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Go with whatever your productivity suite offers here.

Audio and Video Conferencing - Externally with Customers and Partners

Besides internal communication, you're going to need to communicate with external customers and partners. While you can technically use any of the above "internal" tools for this, they're not (yet) a great solution to the problem.



Zoom has risen to be one of the dominant video conferencing platforms in recent years. It's super simple and easy to use, and importantly, doesn't require your participants to jump through a lot of hoops to get into a meeting. Participants will need to install an app to access the meeting, but that’s free and easy to do for their PC, Mac, iOS or Android device. There is a free version limited to 40 minute meetings, so you'll probably want a paid version starting at $15/mo. You don’t want to be cut off at 40 minutes during an important customer presentation :/

My Recommendation: Zoom

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For external meetings, you can't beat the simplicity of Zoom. It's just a better user experience compared to Hangouts Meet, Teams or Skype. Hangouts Meet is pretty good, followed by Teams then Skype for this purpose. See if you like the experience included with your productivity suite, but if not, go with Zoom. 

File Sharing

This is another area heavily influenced by your choice of productivity suite.



Dropbox was one of the first companies to simplify file sharing and make it really easy for individuals. They started with a personal product so you could access your files from any device, and they've since expanded their offering to include features for business, both large and small. Microsoft and Google, along with a ton of other companies, also compete with them. For a team version of Dropbox, you'll be looking at $12.50/user/mo with a minimum of 3 people, so at least $37.50/mo.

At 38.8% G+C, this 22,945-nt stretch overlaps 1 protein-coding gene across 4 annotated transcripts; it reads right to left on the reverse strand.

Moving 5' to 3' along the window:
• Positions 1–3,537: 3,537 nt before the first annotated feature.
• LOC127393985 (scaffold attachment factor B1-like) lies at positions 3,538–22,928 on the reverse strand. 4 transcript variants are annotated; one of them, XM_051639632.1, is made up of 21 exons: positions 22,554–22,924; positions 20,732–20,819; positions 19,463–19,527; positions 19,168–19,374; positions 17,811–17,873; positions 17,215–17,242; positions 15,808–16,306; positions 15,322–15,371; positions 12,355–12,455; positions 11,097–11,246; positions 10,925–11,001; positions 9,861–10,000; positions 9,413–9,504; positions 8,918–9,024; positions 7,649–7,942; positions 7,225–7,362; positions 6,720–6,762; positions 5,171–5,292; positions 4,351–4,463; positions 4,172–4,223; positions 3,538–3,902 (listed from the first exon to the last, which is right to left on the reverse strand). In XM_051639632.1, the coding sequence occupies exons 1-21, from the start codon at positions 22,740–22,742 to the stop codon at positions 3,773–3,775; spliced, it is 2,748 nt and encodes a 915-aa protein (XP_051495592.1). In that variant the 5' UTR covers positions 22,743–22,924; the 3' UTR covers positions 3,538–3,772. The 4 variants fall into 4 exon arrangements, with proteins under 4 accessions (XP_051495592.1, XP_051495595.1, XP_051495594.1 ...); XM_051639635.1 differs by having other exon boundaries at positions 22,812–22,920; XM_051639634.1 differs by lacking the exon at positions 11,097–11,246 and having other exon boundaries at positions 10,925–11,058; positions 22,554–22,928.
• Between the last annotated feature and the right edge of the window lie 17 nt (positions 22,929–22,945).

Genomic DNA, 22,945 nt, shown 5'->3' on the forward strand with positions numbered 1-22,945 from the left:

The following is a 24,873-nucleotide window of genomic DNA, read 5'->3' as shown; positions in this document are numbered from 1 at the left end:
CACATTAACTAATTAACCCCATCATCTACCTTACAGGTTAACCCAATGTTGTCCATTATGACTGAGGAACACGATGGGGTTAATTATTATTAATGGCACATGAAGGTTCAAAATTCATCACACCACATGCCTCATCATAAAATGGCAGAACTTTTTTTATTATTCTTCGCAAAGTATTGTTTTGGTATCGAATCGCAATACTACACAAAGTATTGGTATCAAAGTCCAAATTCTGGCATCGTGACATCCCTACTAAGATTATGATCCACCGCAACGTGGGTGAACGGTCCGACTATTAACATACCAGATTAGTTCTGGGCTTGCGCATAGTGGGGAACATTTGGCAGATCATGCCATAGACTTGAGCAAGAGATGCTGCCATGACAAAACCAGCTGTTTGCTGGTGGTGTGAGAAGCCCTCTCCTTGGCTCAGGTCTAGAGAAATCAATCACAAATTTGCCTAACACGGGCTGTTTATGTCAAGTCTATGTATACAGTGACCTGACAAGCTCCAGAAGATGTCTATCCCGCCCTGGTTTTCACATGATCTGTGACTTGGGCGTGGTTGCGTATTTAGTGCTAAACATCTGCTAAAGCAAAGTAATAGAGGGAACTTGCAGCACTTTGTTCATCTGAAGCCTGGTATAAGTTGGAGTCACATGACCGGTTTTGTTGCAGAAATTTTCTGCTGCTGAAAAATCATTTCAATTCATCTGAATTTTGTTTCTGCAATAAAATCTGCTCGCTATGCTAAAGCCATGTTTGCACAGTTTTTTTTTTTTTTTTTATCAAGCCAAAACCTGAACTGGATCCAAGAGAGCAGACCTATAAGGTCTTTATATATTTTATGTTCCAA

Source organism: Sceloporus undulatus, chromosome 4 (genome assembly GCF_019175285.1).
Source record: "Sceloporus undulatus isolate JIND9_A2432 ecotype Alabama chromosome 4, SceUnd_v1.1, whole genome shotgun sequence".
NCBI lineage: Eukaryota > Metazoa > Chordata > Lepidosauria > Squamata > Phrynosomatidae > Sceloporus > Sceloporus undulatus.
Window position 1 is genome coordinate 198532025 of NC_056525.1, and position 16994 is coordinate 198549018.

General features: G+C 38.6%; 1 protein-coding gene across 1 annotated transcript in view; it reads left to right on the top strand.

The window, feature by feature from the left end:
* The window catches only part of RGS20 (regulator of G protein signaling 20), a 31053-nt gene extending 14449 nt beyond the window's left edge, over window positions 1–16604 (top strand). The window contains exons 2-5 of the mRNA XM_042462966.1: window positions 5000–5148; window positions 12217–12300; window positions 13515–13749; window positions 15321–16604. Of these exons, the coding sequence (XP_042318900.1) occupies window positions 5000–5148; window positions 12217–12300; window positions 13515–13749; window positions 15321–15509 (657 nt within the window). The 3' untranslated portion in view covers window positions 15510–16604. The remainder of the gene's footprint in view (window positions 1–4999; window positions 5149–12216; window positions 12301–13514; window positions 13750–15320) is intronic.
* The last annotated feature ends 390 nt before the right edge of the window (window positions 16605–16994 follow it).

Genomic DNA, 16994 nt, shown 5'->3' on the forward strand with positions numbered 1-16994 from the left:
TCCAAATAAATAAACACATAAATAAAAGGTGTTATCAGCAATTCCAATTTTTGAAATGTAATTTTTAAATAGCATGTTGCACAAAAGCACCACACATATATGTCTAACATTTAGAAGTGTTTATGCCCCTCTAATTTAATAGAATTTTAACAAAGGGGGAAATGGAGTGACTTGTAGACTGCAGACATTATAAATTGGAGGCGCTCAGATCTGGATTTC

OneDrive for Business

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OneDrive for Business is Microsoft's offering. It’s biggest selling point is that it's included for free with various Office 365 plans. However, it's actually based on SharePoint, and while SharePoint is a good product for enterprises (it has lots of enterprisey features), it's clunky. Microsoft has tried to put a nicer interface on top of SharePoint to make it look more like the consumer version of OneDrive (which is actually really good), but they are actually totally different products.

Google Drive

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G Suite's file storage solution is called Drive. Similar in concept to One Drive for Business, included with G Suite.

OneDrive Personal

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If you're penny pinching, you can use Microsoft's OneDrive Personal product and setup shared folders to share files with your team. OneDrive Personal is simple and easy to use, but you'll be missing out on a lot management features you'll want as your team grows.

My Recommendation: Dropbox if you want to spend the money, OneDrive for Business / Google Drive otherwise

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If you are willing to spend the money, I think Dropbox has the best product in this space. But at $12.50/user/mo with a minimum of 3 users, it's pretty spendy - you're basically doubling the cost of your core productivity suite.

Is it really worth the extra? Similar to chat and collaboration with Slack, you'll need to determine if it's that much better that you are willing to spend more money on it. If you are happy with whatever is included with your productivity suite, ie OneDrive for Business or Google Drive, go for that instead.


Stay tuned for parts 2 and 3 for more recommendations on tools and technology you'll need for your startup.